“I barely know your kids and I feel like I would jump in front of a bus to stop this shit.”
Aug 19, 2019 12:00PM EDT
Of course we did it to ourselves; we had always been intellectually lazy, and the less asked of us, the less we had to say. We all lived for money, and that is what we died for.
William Vollmann, Carbon Ideologies
You wouldn’t have to do much in rewrites to Independence Day to reboot it as cli-fi. But, in the place of aliens, who would its heroes be fighting against? Ourselves?”
David Wallace-Wells, The Uninhabitable Earth[I]n the decade that ran from 1979 to 1989, we had an excellent opportunity to solve the climate crisis. The world’s major powers came within several signatures of endorsing a binding, global framework to reduce carbon emissions — far closer than we’ve come since. During those years, the conditions for success could not have been more favorable. The obstacles we blame for our current inaction had yet to emerge. Almost nothing stoodin our way — nothing except ourselves.”
Nathaniel Rich, Losing Earth
I expressed concern recently, on a listserv for climate nerds, over Senator Elizabeth Warren’s military-focused climate plan. It seemed weird to me that one of the first climate policies she’d announce would focus on greening the military; it seemed like a ploy to win over “never Trump” Republicans, centrists and “progressives” who are somehow still pro-military action. I couldn’t understand why someone so famous for holding corporate execs to account wouldn’t burst out the gate with guns blazing at the fossil fuel companies. “I think we need to avoid emotional responses to these policies,” one man sniffed.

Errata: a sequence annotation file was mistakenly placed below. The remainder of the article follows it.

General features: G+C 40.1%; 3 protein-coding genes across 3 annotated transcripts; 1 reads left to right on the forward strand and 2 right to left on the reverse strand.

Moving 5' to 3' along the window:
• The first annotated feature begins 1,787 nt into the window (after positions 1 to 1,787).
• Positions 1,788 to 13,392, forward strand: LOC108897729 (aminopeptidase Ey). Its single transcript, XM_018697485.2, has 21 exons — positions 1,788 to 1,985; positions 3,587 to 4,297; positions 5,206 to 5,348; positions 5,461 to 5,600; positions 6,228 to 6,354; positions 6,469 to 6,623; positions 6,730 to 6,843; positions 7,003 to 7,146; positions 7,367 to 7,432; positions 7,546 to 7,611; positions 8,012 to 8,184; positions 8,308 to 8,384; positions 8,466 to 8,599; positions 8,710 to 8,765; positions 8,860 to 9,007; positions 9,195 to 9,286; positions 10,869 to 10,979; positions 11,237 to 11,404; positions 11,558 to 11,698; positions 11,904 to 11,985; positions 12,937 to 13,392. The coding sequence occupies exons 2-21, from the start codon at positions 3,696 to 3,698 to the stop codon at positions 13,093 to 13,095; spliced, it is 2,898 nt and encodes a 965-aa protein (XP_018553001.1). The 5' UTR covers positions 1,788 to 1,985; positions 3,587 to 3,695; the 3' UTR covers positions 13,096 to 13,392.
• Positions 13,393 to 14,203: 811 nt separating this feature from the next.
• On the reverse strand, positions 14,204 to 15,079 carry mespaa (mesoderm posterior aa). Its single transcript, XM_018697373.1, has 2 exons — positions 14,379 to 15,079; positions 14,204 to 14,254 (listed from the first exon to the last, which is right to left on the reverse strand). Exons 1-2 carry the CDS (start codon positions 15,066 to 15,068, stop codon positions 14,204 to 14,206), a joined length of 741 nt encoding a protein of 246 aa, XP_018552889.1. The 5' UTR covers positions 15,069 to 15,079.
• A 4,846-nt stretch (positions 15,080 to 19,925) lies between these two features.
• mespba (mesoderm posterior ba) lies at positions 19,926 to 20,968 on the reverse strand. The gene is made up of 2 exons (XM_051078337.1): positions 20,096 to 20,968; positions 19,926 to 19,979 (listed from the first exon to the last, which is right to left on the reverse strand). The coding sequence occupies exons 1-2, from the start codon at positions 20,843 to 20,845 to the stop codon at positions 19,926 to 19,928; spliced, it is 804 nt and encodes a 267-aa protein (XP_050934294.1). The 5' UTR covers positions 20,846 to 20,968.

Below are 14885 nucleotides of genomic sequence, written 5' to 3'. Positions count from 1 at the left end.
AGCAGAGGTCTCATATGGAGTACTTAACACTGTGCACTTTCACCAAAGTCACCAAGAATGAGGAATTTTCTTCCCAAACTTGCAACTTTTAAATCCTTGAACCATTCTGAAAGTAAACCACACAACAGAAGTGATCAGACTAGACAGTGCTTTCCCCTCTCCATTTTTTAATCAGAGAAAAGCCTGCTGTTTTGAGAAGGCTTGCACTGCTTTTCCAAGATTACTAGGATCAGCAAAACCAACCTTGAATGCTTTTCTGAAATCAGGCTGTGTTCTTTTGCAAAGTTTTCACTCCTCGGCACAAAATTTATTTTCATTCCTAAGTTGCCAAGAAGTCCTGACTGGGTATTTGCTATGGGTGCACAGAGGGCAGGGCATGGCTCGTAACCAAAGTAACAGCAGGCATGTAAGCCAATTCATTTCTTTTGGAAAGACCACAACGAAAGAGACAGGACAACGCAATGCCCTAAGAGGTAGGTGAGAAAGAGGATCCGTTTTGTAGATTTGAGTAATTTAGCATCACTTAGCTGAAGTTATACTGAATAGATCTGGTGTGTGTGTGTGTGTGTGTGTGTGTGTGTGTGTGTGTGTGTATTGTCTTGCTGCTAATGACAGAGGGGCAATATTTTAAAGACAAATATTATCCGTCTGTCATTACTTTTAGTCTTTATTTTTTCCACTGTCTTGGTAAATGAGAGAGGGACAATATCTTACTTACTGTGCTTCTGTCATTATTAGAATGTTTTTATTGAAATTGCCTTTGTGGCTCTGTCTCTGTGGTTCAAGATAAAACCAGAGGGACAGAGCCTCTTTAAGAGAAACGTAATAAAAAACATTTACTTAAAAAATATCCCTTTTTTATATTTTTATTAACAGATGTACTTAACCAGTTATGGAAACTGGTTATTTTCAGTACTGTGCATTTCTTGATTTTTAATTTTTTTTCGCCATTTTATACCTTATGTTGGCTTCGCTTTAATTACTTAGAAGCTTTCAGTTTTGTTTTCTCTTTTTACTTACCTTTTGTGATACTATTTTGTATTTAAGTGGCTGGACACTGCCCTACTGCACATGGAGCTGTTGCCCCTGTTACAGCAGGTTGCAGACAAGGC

My response had been based on knowledge, not emotion, but also: an emotional response to catastrophic climate change and our system’s evident inability to address it seems perfectly valid to me.
There have always been a lot of women covering environmental stories, but the breakout stars, the loudest voices, have tended to be those of white men. More recently they are specifically literary white men, for whom climate change is the ultimate epic saga, in which all of humanity is both villain and hero. “We” had a chance to act on climate decades ago and blew it, the story goes, and now “we” must rise to the challenge and save humanity. If we don’t—and we’re unlikely to—”we” will have only ourselves to blame.
These dominant voices are agreed that climate change stories can be serious, sad, occasionally funny or hopeful, always “smart” and “knowledgeable,” more recently a bit alarmist, but never too emotional. And especially not angry.
For about two decades now, white male environmentalists and journalists have been telling me, and other environmentalists and reporters who look like me, and especially those who are browner than me, that “We” doesn’t quite include us, or our anger.
The Case for Climate Rage – Popula
“I barely know your kids and I feel like I would jump in front of a bus to stop this shit.” Aug 19, 2019 12:00PM EDT Of course we did it to ourselves; we had always been intellectually lazy, and the less asked of us, the less we had to say. We all lived for… [Read More]